Fishing for tautog can be a fun and rewarding experience. These fish are known for their fighting ability, making them a popular choice for many anglers. Tautog are also a delicious fish, with a white, flaky flesh that is perfect for cooking.
In this post, we’ll give you some tips on how to fish for tautog, so you can enjoy success out on the water.
Tackle and Bait
Tautog are not particularly fussy eaters, and will often bite on a wide variety of baits. Live baits such as crabs, lobsters, and clams are all very effective, as are cut baits such as squid or bunker.
When it comes to tackle, heavier weights are typically required to keep tautog bottom-dwelling habits in check.
A good rule of thumb is to use the heaviest weight that you feel comfortable casting. 20-30 pound test braided line is a good starting point. leader material should be no lighter than 50-pound test fluorocarbon.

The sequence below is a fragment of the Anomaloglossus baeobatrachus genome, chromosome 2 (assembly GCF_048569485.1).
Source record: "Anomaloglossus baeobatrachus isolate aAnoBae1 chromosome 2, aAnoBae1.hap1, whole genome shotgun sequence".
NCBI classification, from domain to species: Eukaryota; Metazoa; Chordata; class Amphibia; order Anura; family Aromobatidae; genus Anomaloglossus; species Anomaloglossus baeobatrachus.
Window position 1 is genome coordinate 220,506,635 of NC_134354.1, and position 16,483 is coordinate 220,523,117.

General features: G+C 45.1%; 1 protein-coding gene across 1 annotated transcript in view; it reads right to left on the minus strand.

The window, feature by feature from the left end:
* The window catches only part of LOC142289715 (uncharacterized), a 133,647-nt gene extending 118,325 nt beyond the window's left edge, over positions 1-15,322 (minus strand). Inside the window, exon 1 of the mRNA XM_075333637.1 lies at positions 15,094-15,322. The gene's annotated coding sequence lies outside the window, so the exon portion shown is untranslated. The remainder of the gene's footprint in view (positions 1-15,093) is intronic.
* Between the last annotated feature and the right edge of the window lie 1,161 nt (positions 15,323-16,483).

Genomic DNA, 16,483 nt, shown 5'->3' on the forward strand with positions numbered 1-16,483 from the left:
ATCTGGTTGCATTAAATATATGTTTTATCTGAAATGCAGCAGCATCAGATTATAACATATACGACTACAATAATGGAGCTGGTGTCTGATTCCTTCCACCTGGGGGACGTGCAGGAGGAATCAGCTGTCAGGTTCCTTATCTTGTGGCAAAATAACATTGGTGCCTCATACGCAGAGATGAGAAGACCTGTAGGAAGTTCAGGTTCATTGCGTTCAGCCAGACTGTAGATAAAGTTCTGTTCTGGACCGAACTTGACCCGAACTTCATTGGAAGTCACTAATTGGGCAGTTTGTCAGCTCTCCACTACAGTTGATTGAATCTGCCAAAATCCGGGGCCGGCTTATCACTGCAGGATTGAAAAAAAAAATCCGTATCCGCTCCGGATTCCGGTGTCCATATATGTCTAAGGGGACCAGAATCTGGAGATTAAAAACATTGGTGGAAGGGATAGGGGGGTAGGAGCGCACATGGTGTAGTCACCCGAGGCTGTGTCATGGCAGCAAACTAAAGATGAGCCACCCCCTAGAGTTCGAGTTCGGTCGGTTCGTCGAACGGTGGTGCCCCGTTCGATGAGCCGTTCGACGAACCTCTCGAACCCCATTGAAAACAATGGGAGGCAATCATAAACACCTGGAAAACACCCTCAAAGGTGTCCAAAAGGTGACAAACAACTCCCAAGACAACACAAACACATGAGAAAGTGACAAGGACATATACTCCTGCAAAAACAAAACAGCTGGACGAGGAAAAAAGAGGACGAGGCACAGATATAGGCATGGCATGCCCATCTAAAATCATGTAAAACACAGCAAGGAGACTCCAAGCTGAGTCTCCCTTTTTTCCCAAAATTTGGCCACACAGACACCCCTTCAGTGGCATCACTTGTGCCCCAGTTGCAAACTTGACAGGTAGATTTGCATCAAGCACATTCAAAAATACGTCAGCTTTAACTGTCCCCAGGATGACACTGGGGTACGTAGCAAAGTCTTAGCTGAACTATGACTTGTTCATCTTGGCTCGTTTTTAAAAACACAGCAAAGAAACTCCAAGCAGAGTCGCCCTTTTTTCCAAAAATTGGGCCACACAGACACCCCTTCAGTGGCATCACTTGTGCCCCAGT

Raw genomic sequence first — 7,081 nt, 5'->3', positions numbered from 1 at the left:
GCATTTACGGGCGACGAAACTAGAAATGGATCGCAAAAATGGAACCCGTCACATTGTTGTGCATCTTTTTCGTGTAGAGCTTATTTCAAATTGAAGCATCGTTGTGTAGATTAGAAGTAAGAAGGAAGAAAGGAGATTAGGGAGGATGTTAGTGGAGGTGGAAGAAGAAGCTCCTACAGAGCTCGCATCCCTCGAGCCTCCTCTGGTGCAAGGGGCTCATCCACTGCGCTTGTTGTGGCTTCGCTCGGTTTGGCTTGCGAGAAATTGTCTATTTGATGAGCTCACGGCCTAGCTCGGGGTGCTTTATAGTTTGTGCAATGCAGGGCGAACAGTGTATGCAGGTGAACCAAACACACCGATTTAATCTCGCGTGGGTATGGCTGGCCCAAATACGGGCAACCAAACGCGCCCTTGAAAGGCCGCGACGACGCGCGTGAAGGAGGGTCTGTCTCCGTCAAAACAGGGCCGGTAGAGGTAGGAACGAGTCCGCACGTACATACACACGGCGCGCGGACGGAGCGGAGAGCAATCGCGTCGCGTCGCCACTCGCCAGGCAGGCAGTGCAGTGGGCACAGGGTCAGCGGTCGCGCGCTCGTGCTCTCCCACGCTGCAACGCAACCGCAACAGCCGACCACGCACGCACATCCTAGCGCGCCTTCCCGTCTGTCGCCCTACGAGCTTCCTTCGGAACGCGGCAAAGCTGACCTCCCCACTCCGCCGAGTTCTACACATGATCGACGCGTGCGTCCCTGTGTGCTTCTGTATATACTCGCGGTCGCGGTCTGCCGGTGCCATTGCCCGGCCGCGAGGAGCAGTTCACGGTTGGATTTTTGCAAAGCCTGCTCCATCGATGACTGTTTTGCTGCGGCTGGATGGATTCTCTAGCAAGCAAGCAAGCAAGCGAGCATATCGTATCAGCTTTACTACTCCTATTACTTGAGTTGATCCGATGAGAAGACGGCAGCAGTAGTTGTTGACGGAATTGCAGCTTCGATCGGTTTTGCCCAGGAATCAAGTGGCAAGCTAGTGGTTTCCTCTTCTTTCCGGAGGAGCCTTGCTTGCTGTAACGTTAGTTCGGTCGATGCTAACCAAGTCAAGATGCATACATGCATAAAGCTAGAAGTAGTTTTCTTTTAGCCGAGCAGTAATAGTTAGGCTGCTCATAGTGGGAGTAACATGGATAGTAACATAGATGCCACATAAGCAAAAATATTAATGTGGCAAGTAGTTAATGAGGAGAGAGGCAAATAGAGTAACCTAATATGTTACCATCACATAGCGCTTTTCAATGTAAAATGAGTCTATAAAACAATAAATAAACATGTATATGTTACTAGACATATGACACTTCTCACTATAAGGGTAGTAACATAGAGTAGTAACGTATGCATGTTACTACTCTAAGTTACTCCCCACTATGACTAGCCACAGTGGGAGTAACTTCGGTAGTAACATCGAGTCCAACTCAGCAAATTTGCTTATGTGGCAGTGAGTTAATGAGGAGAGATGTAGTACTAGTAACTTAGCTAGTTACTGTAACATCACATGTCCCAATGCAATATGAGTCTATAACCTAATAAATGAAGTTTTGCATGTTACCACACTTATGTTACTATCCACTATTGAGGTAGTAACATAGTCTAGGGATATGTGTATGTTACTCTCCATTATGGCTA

Where to Fish
Tautog can be found along the entire eastern coast of North America, from Maine all the way down to Florida. These fish typically inhabit rocky areas such as reefs, ledges, and wrecks.
Tautog will also often congregate near structure such as docks and piers. When fishing for tautog, it is important to pay attention to the tide. These fish are most active during periods of incoming or outgoing tide.
Tips and Tricks
One of the most important things to remember when fishing for tautog is to be patient. These fish have notoriously difficult mouths, and will often spit out baits that are not properly secured.
A good trick is to use a double uni knot to tie your baits onto your hooks. This will ensure that they stay securely in place, even when being aggressively pulled on by a big tautog. Another helpful tip is to use circle hooks rather than J-hooks.
Circle hooks tend to lodge in the corner of a tautog’s mouth, making them much easier (and safer) to remove than J-hooks.
Fishing for tautog can be a fun and rewarding experience for anglers of all levels of experience. By following the tips and advice outlined in this blog post, you’ll be well on your way to success out on the water.
So, get out there and give it a try – you might just end up with a freezer full of delicious fish!